Romanian Reform Efforts Progress Only Ploddingly

WHILE Hungary, Poland, and the Czech Republic move toward integration with the West, Romania - battered by high inflation, rising unemployment, and falling wages - is struggling to feed, clothe, and house its own people.

The Romanian government, which includes many cronies of the late dictator Nicolae Ceausecu, promises to accelerate a process of privatization and embrace other market reforms.

``I think Romania will become the success story in [Eastern] Europe over the next few years after we pass through this difficult ... transition,'' says parliamentary deputy Adrian Nasase, head of the ruling Party of Social Democracy.

Tight monetary policies have begun to tame inflation. Higher interest rates and increased reserve requirements enacted by the central bank last October have lowered the annual inflation rate to about 100 percent, according to Dan Pascariu, chairman of the Romanian Bank of Foreign Trade. In 1993, inflation neared 300 percent.

President Ion Iliescu's government has eliminated subsidies on consumer goods and plans to restructure or close inefficient state-owned companies, Mr. Pascariu says. ``My personal opinion is that we have bottomed out.''

Some economic indicators support this view. Overall gross domestic product grew by 1 percent last year, compared with a 15 percent drop in 1992, according to the National Statistics Commission. Agricultural production jumped 12.4 percent, testimony to the successful government policy of returning farmland to its original owners.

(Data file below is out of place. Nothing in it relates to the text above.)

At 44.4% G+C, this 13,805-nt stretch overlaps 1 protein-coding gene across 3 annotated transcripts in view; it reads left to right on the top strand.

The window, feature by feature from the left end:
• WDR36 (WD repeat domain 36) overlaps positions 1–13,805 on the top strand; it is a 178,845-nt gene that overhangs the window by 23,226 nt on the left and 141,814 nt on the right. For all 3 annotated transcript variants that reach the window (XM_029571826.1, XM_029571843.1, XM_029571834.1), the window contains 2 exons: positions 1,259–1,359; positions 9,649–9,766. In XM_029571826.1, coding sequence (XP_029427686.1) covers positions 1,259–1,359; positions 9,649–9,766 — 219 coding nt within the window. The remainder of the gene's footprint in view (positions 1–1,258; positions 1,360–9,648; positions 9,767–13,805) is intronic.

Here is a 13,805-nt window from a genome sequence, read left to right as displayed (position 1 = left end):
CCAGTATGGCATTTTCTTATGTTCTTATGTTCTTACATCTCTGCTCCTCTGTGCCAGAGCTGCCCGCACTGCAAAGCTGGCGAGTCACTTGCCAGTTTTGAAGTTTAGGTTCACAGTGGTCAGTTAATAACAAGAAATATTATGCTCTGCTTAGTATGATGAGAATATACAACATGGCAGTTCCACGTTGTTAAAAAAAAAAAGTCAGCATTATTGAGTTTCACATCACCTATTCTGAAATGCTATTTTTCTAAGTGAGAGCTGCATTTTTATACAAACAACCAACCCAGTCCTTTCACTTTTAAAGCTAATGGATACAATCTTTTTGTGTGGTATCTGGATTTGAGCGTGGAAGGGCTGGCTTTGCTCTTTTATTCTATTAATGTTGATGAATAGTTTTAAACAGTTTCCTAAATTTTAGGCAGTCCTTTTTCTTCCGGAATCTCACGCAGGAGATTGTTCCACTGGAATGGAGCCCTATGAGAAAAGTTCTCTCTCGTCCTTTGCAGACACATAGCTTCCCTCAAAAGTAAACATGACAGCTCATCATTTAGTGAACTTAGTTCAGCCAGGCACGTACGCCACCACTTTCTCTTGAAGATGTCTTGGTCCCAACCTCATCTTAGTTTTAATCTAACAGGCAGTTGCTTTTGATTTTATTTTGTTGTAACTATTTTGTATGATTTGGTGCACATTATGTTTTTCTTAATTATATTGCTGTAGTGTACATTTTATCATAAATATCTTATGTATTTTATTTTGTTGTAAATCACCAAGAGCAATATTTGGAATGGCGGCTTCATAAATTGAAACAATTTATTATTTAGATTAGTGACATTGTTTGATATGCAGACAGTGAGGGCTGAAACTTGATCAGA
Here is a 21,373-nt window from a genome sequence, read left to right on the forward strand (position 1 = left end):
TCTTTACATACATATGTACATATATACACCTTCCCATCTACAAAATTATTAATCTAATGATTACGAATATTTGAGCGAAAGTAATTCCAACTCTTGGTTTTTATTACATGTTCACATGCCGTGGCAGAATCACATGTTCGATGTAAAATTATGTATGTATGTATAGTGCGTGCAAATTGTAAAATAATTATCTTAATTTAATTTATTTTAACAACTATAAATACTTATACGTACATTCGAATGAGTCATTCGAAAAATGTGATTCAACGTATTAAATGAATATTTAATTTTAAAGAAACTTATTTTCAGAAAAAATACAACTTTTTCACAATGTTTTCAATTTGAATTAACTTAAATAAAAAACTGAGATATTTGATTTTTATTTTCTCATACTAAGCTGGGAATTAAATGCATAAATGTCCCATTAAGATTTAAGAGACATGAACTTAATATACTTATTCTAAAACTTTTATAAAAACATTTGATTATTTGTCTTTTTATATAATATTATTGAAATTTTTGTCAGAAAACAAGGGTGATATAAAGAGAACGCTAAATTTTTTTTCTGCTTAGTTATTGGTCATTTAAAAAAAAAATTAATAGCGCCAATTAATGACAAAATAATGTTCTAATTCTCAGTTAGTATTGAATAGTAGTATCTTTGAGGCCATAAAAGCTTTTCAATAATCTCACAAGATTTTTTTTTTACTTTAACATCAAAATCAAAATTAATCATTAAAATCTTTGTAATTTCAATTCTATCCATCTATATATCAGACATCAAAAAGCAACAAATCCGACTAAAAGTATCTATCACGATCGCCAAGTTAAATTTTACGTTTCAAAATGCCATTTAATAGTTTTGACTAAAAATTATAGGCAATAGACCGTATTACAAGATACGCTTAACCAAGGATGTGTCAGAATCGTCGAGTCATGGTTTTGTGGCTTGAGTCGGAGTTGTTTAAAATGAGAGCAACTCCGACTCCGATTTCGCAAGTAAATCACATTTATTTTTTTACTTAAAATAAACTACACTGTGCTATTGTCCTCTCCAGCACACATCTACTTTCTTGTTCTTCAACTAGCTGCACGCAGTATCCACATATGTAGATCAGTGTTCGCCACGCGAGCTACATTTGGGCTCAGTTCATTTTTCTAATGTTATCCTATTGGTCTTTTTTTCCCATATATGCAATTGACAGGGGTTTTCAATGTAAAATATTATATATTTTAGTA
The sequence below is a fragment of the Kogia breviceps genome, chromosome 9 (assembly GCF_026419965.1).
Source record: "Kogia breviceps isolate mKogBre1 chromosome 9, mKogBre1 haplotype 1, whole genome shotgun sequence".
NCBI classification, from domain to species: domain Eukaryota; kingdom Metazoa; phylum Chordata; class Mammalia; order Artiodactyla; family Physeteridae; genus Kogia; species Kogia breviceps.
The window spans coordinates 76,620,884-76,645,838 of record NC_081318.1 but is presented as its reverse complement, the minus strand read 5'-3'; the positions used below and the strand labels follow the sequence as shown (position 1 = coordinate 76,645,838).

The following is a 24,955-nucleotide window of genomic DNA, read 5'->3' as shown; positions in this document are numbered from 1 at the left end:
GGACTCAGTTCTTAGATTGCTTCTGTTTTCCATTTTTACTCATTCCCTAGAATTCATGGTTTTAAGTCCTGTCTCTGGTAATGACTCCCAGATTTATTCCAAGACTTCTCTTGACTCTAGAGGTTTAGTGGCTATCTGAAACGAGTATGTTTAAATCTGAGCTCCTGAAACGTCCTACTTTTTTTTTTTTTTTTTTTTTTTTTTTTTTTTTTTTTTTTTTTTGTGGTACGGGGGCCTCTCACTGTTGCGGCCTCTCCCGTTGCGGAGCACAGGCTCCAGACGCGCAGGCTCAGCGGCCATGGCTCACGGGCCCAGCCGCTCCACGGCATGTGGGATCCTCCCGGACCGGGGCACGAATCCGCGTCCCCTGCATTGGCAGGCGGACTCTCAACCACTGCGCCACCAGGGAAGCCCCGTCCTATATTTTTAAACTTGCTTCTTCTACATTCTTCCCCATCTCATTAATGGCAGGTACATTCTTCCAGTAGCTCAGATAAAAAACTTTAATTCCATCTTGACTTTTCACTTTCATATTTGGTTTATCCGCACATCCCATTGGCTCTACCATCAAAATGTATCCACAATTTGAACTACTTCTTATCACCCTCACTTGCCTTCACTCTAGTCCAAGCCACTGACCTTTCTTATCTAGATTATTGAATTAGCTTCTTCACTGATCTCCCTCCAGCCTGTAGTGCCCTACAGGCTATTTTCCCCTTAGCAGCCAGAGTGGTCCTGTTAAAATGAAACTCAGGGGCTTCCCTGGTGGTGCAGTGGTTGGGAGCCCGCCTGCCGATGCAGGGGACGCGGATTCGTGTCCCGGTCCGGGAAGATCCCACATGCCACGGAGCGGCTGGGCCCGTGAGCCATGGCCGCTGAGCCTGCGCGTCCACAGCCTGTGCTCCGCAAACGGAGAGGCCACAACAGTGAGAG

International agencies and foreign governments have rewarded Romania's good-faith efforts. The country recently became an associate member of the European Union, the first step toward full membership. It inked an agreement with the International Monetary Fund that could free up to $700 million in badly needed loans over the next 18 months, provided it speeds up privatization and liberalizes the exchange rate. The United States agreed last year to pump $50 million into Romania for private-sector investment, and to renew the country's most-favored-nation trade status.

But despite these positive trends, Romanians continue to suffer. Unemployment, now at 10 percent, is expected to leap dramatically with large-scale privatization and restructuring. Real wages have dropped by about 45 percent since 1989. The average monthly salary is $60, about one-third the Czech level.

``Under Ceausescu, we had enough to eat but no freedom. Now, we have freedom but not enough to eat,'' says Aurelian Manea, a Bucharest taxi driver. Indeed, long lines for bread still snake out of some stores. Markets generally sell stewed fruits, pickled vegetables, and goat cheese, but little else.

More worrisome is the government's commitment to free markets, says Christian Suicu, foreign editor of the popular Bucharest daily Romania Libera. The ruling party will jettison economic reform as soon as unemployment jumps and its popularity falls, he says. Romania will likely fall further behind the West and find itself, along with Bulgaria, relegated to Europe's ``second-teir.''

``The only ones benefiting from the market economy are members of the old regime,'' adds parliamentary deputy Nicolae Ionescu-Galbeni of the opposition National Peasant Christian Democratic Party.

Nevertheless, blessed with a skilled labor force, considerable natural resources - oil, natural gas, and salt - and an enviable geographic location, Romania will weather its current difficulties and eventually flourish, says Prime Minister Nicolae Vacaroiu. ``Of course, I'm an optimist.''

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